The show plays out in the cavernous environment of the convention center and features dozens of floral sets, hundreds of horticulturally themed vendors and thousands of competitors, who are still showing off their plants, still in search of a ribbon to affirm what they do.
Historically, big-city flower shows are like big cities themselves: They either change or decline but cannot stay the same. By all appearances, the Philadelphia show is in the midst of healthy change: Attendance climbed from 235,000 in 2010 to 270,000 last year and is on track to exceed 300,000 this year. The number of competitive entries in a feature called the horticultural court — the horticourt — is about 11,000, and the entrants’ enthusiasm has been rewarded with a new $1 million setting for the competitions that includes a fabric roof and new show benches and display backdrops.
“All the exhibitors have been just ecstatic about it,” said Diane Newbury, co-vice chairman of horticulture overseeing the judging. She was in aisles full of small but choice succulents, each in their own pots. Nearby were gigantic specimens of clivias and foxtail ferns and, farther along, slipper and moth orchids of impressive form and vigor. Beyond the orchids stood containers of daffodils, not only forced into flower but somehow twice their garden size. In the horticourt this year, “the lighting is much better,” Newbury said.
On much of the show floor, however, the lighting still has the capacity to deaden the colors of flowers brought painstakingly into bloom out of season. The show has gotten around this, coincidentally, by moving away from the types of displays you would have found here years ago, that is, pretty little gardens given structure with arbor vitae and cypress and color with azaleas and bedding annuals, tricked into bloom in the greenhouse.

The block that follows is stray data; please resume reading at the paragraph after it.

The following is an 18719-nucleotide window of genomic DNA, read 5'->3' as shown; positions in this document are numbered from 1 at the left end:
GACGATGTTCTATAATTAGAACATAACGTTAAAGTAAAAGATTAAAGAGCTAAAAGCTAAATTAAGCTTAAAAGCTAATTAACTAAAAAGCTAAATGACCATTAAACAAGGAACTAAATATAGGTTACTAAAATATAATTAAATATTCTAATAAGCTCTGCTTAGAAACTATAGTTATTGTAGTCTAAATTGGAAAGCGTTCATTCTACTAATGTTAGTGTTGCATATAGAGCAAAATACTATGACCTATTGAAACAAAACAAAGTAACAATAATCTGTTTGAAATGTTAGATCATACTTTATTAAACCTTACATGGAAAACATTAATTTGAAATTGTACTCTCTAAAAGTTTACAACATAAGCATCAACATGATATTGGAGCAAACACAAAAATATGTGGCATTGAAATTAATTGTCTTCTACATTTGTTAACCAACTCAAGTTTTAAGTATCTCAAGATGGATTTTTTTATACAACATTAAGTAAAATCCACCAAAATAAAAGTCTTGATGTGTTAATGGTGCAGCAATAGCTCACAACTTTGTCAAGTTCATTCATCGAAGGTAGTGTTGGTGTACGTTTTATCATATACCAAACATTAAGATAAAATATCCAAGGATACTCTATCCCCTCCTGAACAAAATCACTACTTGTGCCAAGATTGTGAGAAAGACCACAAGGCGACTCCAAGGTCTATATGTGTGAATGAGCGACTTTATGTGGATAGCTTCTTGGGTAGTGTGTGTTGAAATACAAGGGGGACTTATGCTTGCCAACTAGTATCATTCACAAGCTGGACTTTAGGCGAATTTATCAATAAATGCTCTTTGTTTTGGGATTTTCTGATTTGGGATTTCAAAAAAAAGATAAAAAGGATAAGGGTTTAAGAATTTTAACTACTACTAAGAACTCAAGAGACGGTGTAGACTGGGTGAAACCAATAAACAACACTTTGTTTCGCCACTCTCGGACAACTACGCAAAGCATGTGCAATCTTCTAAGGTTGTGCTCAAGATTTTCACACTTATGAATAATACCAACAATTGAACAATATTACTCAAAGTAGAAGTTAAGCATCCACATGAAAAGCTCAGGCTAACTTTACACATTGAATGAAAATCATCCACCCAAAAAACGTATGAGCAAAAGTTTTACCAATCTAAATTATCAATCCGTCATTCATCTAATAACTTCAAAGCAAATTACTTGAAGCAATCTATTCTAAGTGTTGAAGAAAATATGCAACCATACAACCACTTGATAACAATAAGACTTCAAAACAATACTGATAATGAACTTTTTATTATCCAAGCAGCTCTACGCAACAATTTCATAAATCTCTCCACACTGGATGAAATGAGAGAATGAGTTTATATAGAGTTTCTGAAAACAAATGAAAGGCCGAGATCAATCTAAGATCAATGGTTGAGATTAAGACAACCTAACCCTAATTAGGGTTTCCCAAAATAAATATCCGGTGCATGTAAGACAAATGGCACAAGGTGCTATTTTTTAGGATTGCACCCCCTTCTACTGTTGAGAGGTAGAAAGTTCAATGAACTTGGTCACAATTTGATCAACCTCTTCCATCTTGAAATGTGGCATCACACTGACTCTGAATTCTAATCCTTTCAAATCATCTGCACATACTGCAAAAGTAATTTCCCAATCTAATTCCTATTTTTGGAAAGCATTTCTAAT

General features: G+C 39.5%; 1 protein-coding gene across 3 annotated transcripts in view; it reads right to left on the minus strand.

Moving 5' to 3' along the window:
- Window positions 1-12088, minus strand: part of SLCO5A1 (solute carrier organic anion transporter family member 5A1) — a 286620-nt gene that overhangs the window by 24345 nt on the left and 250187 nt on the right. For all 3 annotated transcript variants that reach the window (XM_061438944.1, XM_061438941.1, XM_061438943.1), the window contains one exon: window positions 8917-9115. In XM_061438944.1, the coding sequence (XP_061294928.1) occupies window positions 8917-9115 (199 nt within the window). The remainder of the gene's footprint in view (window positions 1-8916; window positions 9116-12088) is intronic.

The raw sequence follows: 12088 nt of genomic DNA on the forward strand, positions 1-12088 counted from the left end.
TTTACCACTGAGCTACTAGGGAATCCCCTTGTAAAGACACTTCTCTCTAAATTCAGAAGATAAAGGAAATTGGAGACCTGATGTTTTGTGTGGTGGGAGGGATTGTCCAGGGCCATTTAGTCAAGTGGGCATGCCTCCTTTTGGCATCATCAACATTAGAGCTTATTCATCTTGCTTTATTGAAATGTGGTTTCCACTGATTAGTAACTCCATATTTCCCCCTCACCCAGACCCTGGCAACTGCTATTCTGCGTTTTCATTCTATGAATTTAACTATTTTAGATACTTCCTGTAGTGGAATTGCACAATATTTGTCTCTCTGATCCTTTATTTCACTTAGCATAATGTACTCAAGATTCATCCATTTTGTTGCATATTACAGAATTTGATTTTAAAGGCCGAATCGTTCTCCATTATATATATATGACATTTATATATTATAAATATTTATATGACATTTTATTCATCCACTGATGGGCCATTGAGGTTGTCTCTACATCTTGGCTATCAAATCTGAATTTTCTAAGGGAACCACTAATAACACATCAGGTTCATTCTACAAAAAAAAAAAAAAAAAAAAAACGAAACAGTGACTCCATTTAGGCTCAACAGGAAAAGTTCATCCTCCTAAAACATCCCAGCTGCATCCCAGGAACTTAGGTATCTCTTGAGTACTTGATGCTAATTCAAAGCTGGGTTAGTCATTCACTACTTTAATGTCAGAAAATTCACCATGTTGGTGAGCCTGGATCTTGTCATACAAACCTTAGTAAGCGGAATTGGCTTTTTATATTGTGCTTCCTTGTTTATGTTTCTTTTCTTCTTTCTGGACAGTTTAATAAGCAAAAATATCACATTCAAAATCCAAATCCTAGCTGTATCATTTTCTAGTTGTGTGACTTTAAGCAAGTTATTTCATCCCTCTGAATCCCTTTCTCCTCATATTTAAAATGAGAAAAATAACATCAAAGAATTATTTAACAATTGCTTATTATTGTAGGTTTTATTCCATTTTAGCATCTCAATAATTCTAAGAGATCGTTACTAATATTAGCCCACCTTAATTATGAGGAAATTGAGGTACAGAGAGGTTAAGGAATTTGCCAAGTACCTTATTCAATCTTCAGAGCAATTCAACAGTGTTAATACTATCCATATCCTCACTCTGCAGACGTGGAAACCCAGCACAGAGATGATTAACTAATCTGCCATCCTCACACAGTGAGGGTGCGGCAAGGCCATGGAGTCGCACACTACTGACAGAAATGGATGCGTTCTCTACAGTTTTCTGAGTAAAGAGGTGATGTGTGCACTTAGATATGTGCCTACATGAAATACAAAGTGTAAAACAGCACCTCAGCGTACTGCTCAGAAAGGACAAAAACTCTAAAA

Instead, the exhibits seem to be taking plants out of the garden and using them more as design elements. This was seen in an exhibit named “Fog on the Moors” in which the creative Philadelphia floral studio of Moda Botanica used dried and blanched ferns and other primal plants to effect mist.
The exhibit reflects the strategic change that has been in force since the society appointed Sam Lemheney show designer in 2005 and Drew Becher the president in 2010.
Becher is actively moving beyond the Philadelphia region to bring in top floral and landscape designers he hopes will sharpen the show’s edge and increase its entertainment value. He has placed a lot of stock in a show attraction named the Designer’s Studio, a “Project Runway”-like high-pressure contest among floral designers.